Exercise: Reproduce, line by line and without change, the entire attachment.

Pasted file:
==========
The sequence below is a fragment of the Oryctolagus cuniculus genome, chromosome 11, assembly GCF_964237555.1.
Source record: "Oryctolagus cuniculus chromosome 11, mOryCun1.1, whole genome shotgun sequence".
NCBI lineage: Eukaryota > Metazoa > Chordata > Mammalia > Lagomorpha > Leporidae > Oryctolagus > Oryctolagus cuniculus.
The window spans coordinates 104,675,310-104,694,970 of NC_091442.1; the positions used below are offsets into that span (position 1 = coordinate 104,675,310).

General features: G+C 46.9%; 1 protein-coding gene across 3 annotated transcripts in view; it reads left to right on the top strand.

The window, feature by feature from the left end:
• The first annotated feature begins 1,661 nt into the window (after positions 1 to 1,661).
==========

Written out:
The sequence below is a fragment of the Oryctolagus cuniculus genome, chromosome 11, assembly GCF_964237555.1.
Source record: "Oryctolagus cuniculus chromosome 11, mOryCun1.1, whole genome shotgun sequence".
NCBI lineage: Eukaryota > Metazoa > Chordata > Mammalia > Lagomorpha > Leporidae > Oryctolagus > Oryctolagus cuniculus.
The window spans coordinates 104,675,310-104,694,970 of NC_091442.1; the positions used below are offsets into that span (position 1 = coordinate 104,675,310).

General features: G+C 46.9%; 1 protein-coding gene across 3 annotated transcripts in view; it reads left to right on the top strand.

The window, feature by feature from the left end:
• The first annotated feature begins 1,661 nt into the window (after positions 1 to 1,661).